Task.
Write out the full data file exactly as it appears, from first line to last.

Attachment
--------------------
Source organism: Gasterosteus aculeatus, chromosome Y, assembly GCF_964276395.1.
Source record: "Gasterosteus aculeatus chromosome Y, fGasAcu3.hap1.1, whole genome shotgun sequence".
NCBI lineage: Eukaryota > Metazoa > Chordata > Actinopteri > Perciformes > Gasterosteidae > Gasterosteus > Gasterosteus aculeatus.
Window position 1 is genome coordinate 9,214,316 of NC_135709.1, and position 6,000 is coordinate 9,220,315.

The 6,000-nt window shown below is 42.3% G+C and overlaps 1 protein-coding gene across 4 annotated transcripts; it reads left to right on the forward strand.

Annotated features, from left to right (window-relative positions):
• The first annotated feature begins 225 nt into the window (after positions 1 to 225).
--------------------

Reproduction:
Source organism: Gasterosteus aculeatus, chromosome Y, assembly GCF_964276395.1.
Source record: "Gasterosteus aculeatus chromosome Y, fGasAcu3.hap1.1, whole genome shotgun sequence".
NCBI lineage: Eukaryota > Metazoa > Chordata > Actinopteri > Perciformes > Gasterosteidae > Gasterosteus > Gasterosteus aculeatus.
Window position 1 is genome coordinate 9,214,316 of NC_135709.1, and position 6,000 is coordinate 9,220,315.

The 6,000-nt window shown below is 42.3% G+C and overlaps 1 protein-coding gene across 4 annotated transcripts; it reads left to right on the forward strand.

Annotated features, from left to right (window-relative positions):
• The first annotated feature begins 225 nt into the window (after positions 1 to 225).